Agrawal and Lerner Research: A Study on the Impact of Private Equity Investments on Organized Labor

While the aggregate employment impact of private equity has been carefully examined, the quality of those jobs remains poorly understood. Anecdotally, accounts are plentiful of private equity groups weakening unions, reducing pension benefits, and exacerbating work conditions; but there is little systematic evidence one way or another.

To undertake this analysis, Professors Ashwini Agrawal at the Stern School of Business at NYU and Josh Lerner of Harvard Business School will combine the PCRI database with two other sources of information. The first is data from Department of Labor filings about Unfair Labor Practice complaints (a formal process by which employees can object to anti-union activity or pressure by employers) and about union elections. These data are compiled on the individual establishment levels – i.e., the specific factories, offices, retail outlets and other distinct physical locations where business takes place. The second source will be the Longitudinal Business Database (LBD) at the U.S. Census Bureau, which tracks employment and earnings across the entire nonfarm private sector and contains annual data for about five million firms and six million establishments.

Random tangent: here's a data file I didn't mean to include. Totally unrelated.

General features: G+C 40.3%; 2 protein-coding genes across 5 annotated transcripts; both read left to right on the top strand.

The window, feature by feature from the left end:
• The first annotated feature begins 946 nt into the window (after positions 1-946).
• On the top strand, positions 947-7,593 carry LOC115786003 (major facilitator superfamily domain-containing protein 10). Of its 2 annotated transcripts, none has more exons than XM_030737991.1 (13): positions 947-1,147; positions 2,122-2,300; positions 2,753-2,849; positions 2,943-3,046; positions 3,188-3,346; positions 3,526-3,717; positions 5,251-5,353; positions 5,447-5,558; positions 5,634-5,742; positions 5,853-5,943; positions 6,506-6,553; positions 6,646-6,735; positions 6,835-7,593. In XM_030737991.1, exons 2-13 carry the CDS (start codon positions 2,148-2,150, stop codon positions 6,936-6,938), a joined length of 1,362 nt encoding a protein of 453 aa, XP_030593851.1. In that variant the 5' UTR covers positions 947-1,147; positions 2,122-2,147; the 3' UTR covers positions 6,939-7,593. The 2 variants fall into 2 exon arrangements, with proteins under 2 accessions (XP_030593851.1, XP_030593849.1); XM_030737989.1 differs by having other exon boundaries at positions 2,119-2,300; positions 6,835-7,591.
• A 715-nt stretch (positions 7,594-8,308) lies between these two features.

Professors Agrawal and Lerner will look at the events prior to and after private equity purchases, in order to evaluate the impact of private equity on job quality and labor-management relations. This work will enrich our understanding of the impact of private equity investment on the quality of work life in the United States.

1 Steven J. Davis, John Haltiwanger, Kyle Handley, Ron Jarmin, Josh Lerner, and Javier Miranda, “Private Equity, Jobs, and Productivity,” National Bureau of Economic Research working paper no. 19458, 2013.

2 See, for example, Service Employees International Union (SEIU), Behind the Buyouts: Inside the World of Private Equity, Washington: SEIU, 2013